Suzanne Somers opened up on relationship with ‘Three’s Company’ co-star Joyce DeWitt before she died – here’s what happened

Suzanne Somers opened up on relationship with 'Three's Company' co-star Joyce DeWitt before she died – here's what happened.

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Beloved Three’s Company star Suzanne Somers left the world following decades long cancer battle.

The show turned her into a household named loved by millions, and fans enjoyed every episode of it, but behind the camera things weren’t the greatest between some of the members of the cast. The relationship between Suzanne and fellow co-star Joyce DeWitt was a rocky one and the two turned into enemies. Sadly, they didn’t manage to make things right for a very long time.

Eventually, they reunited, but it took them years to do so. Before her passing, Suzanne opened up about her relationship with Joyce.

Suzanne Somers was born Suzanne Marie Mahoney on October 16, 1946, in San Bruno, California. 

During her childhood, she was abused by her father. The actress once revealed that he called her “stupid” and “worthless.”

“It’s not easy growing up with an alcoholic,” she said.

Sadly, the abuse lasted for quite some time until Suzanne decided she couldn’t put up with it any longer.

“We all have moments where your life can fall apart, or you can use it like judo — using forward energy to win, making the negative work for you,” she said.

Years later, her father asked for her forgiveness and she said that having to endure what she did only made her a stronger person.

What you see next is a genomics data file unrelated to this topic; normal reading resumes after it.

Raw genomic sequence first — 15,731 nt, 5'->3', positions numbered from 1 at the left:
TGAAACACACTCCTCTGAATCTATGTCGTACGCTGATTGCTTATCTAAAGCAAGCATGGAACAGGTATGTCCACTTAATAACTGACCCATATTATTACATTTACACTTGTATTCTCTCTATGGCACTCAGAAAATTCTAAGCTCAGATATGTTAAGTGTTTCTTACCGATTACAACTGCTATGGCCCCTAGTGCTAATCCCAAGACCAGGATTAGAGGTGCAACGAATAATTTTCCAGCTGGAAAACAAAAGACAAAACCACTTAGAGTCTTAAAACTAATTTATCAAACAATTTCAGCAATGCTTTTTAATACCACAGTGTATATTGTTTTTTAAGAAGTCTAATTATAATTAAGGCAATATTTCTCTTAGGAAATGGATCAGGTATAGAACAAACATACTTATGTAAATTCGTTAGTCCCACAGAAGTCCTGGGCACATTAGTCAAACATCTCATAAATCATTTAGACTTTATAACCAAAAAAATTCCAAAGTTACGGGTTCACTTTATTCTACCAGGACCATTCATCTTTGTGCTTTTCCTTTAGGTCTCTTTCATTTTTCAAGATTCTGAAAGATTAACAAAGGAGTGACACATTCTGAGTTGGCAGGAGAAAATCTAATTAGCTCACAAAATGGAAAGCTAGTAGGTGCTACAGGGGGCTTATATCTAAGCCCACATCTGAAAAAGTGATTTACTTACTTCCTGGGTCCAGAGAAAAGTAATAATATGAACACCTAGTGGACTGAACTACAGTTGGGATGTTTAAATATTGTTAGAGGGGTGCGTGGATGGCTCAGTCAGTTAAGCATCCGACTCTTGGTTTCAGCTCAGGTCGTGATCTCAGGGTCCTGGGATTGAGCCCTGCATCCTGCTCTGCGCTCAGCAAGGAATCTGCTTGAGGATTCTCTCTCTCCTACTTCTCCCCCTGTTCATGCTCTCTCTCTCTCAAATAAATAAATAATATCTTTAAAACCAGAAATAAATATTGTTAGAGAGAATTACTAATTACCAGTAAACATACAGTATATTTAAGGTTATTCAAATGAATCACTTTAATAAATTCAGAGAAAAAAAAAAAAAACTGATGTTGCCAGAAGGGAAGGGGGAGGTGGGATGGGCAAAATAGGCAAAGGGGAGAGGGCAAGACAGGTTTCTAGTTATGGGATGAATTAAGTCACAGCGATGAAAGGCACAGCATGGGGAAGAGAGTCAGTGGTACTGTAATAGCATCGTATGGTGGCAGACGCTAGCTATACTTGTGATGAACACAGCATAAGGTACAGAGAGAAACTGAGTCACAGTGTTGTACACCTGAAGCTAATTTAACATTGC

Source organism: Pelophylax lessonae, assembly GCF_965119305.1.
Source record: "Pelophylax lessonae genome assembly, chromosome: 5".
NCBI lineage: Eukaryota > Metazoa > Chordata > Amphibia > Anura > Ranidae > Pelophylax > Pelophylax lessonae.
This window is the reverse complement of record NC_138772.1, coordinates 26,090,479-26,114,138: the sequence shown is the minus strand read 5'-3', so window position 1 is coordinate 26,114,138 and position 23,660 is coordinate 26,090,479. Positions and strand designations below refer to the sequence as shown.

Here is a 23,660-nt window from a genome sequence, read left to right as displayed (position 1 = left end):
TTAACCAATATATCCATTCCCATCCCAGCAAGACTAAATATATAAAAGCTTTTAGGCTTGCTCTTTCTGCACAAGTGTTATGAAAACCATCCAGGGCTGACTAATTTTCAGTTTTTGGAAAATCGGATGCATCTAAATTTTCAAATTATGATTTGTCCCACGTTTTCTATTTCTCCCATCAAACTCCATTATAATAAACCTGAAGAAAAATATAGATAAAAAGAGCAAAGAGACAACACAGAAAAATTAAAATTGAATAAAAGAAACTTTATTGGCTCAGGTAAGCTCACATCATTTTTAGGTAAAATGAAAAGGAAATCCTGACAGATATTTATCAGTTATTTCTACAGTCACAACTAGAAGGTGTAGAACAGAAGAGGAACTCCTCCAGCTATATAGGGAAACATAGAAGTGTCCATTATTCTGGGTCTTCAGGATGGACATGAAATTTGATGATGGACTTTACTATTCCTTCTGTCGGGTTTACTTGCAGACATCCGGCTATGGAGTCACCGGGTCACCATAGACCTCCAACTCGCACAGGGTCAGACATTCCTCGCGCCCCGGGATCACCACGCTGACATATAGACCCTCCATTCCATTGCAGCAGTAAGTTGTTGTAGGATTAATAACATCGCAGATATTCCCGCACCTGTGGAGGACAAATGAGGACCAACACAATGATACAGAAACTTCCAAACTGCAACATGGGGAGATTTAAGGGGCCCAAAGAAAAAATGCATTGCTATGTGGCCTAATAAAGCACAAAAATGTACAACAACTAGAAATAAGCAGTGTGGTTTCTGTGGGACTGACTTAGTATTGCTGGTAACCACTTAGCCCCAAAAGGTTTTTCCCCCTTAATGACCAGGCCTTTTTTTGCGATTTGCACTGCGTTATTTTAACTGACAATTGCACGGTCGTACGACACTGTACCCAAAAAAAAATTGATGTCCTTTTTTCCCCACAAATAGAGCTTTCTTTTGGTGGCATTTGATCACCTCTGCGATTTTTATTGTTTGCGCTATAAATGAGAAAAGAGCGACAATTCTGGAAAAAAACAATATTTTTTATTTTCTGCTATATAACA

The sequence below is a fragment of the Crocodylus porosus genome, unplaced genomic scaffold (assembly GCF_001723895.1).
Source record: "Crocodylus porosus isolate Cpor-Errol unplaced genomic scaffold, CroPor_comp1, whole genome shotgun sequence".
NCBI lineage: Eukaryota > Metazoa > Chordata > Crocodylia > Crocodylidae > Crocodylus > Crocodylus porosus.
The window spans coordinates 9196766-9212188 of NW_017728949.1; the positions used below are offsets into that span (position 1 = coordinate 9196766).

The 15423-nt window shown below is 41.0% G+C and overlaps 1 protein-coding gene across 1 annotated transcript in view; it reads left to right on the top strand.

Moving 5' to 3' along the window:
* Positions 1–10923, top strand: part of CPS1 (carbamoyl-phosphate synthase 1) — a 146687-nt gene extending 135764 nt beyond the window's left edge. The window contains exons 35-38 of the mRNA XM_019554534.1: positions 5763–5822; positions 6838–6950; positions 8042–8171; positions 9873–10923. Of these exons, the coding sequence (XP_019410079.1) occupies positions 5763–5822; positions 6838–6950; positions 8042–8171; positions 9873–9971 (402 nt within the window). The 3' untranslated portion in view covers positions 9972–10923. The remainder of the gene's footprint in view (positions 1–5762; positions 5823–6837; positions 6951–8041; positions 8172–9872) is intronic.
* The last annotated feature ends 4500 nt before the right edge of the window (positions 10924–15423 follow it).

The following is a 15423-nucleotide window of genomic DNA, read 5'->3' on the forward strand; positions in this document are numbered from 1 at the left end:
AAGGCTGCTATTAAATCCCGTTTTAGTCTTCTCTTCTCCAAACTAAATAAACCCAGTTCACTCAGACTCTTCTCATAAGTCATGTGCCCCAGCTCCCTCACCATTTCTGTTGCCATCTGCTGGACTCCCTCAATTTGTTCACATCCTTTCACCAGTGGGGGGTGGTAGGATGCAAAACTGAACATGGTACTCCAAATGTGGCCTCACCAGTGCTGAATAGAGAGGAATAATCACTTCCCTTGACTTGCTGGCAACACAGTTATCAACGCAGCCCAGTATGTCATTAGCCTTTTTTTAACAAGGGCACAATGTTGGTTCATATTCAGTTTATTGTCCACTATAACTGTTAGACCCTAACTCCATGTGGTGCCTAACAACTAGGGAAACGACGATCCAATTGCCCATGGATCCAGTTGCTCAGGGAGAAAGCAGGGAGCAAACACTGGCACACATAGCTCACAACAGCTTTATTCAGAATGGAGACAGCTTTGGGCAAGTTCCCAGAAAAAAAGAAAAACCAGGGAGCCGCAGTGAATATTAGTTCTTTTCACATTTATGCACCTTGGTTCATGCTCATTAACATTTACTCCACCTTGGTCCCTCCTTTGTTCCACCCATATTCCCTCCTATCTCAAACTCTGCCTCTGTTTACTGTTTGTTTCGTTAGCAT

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Her life took a different turn when she started college, Lone Mountain College, which today is the University of San Francisco. During that time, she was forced to drop out of university because she learned she was pregnant.

Suzanne and the father of her child married and welcomed son Bruce Jr.

At one point, they almost lost Bruce Jr. in a car crash. When he was taken to counseling in order to be able to overcome the nightmares which came with the accident, the therapist understood that Suzanne was in need of therapy too.

“‘He’s fine. You need to stay.’ I said, ‘Why?’” Somers recalled the therapist saying after one year of counseling for her son. “That’s when she said, ‘You’re a walking apology. I’ve never met somebody with such low self-esteem.’”

“I had the craziest, most violent, most unbelievable father,” she said. “I had to do this musical because how do you start out in a closet and end up with the life I have today?”

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Suzanne’s life changing moment came when she got a small role in George Lucas’ film American Graffiti. “This is a life-changing moment. Five seconds on film that will never be forgotten,” she said, adding that Lucas told her, “Everybody will always remember the mysterious blonde in the Thunderbird.”

She was offered the role in Three’s Company after she got a gig at The Tonight Show with Johnny Carson, where she began reading poetry in front of a national audience every month.

The role of Chrissy Snow helped Suzanne make a name for herself.